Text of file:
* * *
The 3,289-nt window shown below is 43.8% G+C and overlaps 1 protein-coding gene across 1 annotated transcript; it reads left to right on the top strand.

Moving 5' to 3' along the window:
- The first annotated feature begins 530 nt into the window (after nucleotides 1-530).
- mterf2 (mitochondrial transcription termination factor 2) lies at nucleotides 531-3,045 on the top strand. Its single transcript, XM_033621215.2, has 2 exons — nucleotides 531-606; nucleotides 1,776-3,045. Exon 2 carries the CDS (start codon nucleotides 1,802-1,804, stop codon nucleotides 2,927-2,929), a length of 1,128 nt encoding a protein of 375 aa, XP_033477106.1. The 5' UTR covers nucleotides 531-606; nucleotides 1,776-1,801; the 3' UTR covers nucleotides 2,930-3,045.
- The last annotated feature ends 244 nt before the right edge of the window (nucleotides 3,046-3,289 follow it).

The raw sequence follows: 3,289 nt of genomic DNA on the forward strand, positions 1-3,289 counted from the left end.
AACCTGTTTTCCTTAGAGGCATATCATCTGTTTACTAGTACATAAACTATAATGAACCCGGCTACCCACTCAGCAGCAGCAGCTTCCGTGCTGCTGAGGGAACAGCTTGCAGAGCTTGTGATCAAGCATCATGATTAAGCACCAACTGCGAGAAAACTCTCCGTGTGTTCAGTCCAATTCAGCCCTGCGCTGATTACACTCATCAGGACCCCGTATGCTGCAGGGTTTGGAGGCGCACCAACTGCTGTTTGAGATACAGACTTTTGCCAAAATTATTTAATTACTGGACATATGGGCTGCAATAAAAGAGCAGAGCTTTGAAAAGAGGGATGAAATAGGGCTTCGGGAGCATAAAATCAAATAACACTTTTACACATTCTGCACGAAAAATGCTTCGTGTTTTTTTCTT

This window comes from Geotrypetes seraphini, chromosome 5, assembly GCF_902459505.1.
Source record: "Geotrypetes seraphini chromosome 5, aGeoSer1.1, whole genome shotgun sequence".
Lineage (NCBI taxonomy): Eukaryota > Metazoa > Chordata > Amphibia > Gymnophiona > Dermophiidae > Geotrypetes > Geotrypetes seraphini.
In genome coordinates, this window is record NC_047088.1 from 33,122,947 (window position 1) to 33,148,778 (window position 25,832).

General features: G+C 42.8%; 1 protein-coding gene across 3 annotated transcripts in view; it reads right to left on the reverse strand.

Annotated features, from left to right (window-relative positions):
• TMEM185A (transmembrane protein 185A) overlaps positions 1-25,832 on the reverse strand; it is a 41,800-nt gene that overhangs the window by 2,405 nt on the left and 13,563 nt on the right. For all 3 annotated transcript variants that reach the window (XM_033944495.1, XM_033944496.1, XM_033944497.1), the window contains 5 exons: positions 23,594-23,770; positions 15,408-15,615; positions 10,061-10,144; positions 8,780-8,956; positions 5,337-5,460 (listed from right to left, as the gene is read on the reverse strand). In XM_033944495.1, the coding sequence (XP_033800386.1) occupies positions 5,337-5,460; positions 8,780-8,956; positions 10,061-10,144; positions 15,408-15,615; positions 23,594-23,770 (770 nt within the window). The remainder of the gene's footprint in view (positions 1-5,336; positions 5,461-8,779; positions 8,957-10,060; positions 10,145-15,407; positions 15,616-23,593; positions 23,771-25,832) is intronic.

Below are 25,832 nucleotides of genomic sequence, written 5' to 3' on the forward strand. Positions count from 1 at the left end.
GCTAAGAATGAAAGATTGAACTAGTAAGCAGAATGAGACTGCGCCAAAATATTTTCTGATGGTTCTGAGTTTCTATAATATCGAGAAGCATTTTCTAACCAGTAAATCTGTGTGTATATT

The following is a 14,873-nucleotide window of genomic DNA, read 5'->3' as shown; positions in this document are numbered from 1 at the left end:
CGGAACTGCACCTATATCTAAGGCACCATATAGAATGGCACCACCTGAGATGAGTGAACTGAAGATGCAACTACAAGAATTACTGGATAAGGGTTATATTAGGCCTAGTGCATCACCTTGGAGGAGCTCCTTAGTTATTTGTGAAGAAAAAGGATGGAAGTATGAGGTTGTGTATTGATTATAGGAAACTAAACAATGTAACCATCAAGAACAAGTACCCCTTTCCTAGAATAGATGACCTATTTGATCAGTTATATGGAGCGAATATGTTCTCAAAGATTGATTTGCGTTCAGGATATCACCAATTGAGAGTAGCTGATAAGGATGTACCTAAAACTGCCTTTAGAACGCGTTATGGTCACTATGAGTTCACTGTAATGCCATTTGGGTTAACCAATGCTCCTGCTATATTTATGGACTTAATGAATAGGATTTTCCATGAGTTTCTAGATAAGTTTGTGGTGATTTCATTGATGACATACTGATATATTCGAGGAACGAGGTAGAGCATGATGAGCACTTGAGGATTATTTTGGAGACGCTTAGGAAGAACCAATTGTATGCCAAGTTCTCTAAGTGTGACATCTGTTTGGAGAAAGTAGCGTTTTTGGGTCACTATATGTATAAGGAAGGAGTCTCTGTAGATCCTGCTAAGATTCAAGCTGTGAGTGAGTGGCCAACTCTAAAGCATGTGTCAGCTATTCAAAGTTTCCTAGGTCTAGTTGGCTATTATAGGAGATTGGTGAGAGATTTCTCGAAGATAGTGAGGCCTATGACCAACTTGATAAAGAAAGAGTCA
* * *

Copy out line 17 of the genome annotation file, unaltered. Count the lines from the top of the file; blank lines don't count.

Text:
The following is a 14,873-nucleotide window of genomic DNA, read 5'->3' as shown; positions in this document are numbered from 1 at the left end: